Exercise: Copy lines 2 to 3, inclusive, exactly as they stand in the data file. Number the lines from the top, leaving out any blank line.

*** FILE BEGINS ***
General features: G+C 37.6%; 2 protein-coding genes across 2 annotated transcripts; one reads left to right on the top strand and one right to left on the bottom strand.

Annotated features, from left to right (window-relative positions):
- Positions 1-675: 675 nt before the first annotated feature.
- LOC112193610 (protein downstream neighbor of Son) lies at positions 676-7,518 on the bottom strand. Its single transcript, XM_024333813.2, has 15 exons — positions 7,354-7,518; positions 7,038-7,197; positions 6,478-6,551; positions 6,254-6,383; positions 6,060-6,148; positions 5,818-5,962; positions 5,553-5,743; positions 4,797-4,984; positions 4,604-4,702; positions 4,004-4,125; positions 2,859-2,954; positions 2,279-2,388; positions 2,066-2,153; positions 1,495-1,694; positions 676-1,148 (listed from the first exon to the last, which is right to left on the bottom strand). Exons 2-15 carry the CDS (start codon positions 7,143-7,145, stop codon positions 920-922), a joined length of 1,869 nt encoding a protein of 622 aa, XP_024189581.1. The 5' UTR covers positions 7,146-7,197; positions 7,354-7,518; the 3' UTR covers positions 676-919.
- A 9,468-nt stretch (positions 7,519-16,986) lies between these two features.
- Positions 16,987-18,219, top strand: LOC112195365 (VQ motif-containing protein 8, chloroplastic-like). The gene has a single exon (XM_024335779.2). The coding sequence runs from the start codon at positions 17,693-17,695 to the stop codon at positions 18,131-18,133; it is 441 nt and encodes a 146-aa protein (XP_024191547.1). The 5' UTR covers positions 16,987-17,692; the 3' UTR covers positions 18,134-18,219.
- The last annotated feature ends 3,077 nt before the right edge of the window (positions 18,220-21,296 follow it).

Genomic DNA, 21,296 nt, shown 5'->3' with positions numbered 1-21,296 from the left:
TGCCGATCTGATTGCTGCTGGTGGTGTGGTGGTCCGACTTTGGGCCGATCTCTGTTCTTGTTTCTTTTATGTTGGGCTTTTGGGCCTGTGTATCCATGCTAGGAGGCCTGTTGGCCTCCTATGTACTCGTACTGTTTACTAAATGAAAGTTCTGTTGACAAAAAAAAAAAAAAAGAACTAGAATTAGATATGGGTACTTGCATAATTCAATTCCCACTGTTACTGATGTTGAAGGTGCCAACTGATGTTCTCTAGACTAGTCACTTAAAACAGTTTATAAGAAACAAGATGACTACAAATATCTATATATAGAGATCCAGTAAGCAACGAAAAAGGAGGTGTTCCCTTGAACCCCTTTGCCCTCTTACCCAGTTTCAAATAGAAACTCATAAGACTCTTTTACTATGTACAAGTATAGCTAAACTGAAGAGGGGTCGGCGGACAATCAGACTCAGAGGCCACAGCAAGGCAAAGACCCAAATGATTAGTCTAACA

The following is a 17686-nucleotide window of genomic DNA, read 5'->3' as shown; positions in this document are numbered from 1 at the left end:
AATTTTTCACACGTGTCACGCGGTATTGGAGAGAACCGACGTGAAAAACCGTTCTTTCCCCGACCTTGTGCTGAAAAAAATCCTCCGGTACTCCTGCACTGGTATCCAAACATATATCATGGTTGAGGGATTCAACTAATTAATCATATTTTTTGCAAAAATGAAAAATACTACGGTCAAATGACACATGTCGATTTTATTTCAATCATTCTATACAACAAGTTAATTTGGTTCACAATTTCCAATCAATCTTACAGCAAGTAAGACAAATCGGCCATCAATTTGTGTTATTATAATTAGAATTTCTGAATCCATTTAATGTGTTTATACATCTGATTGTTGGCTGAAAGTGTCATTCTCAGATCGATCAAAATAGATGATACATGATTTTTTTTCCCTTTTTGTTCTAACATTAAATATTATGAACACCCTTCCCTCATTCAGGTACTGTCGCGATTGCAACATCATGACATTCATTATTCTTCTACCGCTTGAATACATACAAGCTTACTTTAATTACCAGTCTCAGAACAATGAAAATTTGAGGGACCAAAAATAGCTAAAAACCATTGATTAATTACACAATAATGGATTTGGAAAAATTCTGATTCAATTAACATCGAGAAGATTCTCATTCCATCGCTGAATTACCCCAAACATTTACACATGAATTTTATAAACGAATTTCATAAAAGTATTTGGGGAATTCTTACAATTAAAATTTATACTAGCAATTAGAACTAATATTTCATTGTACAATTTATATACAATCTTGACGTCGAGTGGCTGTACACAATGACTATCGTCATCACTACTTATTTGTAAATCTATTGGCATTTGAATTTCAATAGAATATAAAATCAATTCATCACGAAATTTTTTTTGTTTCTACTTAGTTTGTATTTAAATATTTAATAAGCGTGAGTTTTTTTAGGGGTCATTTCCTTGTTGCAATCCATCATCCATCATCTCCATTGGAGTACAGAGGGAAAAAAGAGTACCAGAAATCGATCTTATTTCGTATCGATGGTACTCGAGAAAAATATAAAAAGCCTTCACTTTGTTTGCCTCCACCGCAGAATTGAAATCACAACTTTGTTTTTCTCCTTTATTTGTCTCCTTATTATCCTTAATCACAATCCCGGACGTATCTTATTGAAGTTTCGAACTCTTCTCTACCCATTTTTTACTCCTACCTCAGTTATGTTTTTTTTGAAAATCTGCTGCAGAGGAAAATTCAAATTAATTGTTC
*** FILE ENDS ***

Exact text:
Annotated features, from left to right (window-relative positions):
- Positions 1-675: 675 nt before the first annotated feature.